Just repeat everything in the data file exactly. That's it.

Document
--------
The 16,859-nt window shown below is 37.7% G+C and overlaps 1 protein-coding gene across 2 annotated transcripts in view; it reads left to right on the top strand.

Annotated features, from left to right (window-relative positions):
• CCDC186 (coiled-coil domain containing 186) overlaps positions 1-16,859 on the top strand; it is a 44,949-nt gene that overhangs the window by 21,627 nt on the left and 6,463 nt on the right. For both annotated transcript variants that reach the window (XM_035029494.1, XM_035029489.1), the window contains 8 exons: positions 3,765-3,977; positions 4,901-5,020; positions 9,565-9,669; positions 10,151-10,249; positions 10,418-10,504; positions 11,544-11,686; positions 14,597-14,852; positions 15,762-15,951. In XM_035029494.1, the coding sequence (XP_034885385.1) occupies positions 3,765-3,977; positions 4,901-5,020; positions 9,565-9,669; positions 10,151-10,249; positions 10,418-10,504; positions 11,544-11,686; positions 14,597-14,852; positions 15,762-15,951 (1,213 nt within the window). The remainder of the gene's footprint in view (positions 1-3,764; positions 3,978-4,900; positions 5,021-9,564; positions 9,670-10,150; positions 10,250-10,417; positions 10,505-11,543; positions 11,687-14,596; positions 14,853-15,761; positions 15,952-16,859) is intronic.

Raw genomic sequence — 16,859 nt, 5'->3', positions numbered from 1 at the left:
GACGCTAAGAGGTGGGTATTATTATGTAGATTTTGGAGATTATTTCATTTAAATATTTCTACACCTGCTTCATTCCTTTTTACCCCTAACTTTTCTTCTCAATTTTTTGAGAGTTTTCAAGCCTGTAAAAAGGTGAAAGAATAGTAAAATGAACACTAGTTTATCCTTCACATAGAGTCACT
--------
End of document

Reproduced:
The 16,859-nt window shown below is 37.7% G+C and overlaps 1 protein-coding gene across 2 annotated transcripts in view; it reads left to right on the top strand.

Annotated features, from left to right (window-relative positions):
• CCDC186 (coiled-coil domain containing 186) overlaps positions 1-16,859 on the top strand; it is a 44,949-nt gene that overhangs the window by 21,627 nt on the left and 6,463 nt on the right. For both annotated transcript variants that reach the window (XM_035029494.1, XM_035029489.1), the window contains 8 exons: positions 3,765-3,977; positions 4,901-5,020; positions 9,565-9,669; positions 10,151-10,249; positions 10,418-10,504; positions 11,544-11,686; positions 14,597-14,852; positions 15,762-15,951. In XM_035029494.1, the coding sequence (XP_034885385.1) occupies positions 3,765-3,977; positions 4,901-5,020; positions 9,565-9,669; positions 10,151-10,249; positions 10,418-10,504; positions 11,544-11,686; positions 14,597-14,852; positions 15,762-15,951 (1,213 nt within the window). The remainder of the gene's footprint in view (positions 1-3,764; positions 3,978-4,900; positions 5,021-9,564; positions 9,670-10,150; positions 10,250-10,417; positions 10,505-11,543; positions 11,687-14,596; positions 14,853-15,761; positions 15,952-16,859) is intronic.

Raw genomic sequence — 16,859 nt, 5'->3', positions numbered from 1 at the left:
GACGCTAAGAGGTGGGTATTATTATGTAGATTTTGGAGATTATTTCATTTAAATATTTCTACACCTGCTTCATTCCTTTTTACCCCTAACTTTTCTTCTCAATTTTTTGAGAGTTTTCAAGCCTGTAAAAAGGTGAAAGAATAGTAAAATGAACACTAGTTTATCCTTCACATAGAGTCACT